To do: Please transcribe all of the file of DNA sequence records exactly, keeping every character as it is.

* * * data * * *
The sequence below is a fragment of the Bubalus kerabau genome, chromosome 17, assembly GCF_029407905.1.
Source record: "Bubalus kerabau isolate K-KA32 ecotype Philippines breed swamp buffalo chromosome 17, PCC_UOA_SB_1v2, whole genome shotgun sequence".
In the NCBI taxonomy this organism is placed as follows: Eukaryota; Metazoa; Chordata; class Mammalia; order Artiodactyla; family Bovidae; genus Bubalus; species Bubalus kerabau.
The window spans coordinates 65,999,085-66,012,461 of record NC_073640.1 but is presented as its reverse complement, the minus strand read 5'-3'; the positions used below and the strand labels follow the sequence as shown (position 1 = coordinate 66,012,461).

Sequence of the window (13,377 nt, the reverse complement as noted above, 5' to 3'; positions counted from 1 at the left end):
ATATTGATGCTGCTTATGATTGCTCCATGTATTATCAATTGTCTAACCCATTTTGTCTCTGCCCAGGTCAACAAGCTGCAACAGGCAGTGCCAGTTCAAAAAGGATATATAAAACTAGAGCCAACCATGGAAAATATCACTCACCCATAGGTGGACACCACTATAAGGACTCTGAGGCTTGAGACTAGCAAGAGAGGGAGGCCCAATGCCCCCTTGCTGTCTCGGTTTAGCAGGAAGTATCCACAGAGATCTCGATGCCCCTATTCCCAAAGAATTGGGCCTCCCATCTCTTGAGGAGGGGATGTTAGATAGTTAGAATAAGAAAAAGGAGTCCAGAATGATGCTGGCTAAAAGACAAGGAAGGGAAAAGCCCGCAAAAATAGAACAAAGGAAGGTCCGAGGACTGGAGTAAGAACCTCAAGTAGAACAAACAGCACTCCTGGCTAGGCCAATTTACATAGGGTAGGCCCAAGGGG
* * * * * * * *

The sequence below is a fragment of the Bubalus kerabau genome, chromosome 17, assembly GCF_029407905.1.
Source record: "Bubalus kerabau isolate K-KA32 ecotype Philippines breed swamp buffalo chromosome 17, PCC_UOA_SB_1v2, whole genome shotgun sequence".
In the NCBI taxonomy this organism is placed as follows: Eukaryota; Metazoa; Chordata; class Mammalia; order Artiodactyla; family Bovidae; genus Bubalus; species Bubalus kerabau.
The window spans coordinates 65,999,085-66,012,461 of record NC_073640.1 but is presented as its reverse complement, the minus strand read 5'-3'; the positions used below and the strand labels follow the sequence as shown (position 1 = coordinate 66,012,461).

Sequence of the window (13,377 nt, the reverse complement as noted above, 5' to 3'; positions counted from 1 at the left end):
ATATTGATGCTGCTTATGATTGCTCCATGTATTATCAATTGTCTAACCCATTTTGTCTCTGCCCAGGTCAACAAGCTGCAACAGGCAGTGCCAGTTCAAAAAGGATATATAAAACTAGAGCCAACCATGGAAAATATCACTCACCCATAGGTGGACACCACTATAAGGACTCTGAGGCTTGAGACTAGCAAGAGAGGGAGGCCCAATGCCCCCTTGCTGTCTCGGTTTAGCAGGAAGTATCCACAGAGATCTCGATGCCCCTATTCCCAAAGAATTGGGCCTCCCATCTCTTGAGGAGGGGATGTTAGATAGTTAGAATAAGAAAAAGGAGTCCAGAATGATGCTGGCTAAAAGACAAGGAAGGGAAAAGCCCGCAAAAATAGAACAAAGGAAGGTCCGAGGACTGGAGTAAGAACCTCAAGTAGAACAAACAGCACTCCTGGCTAGGCCAATTTACATAGGGTAGGCCCAAGGGG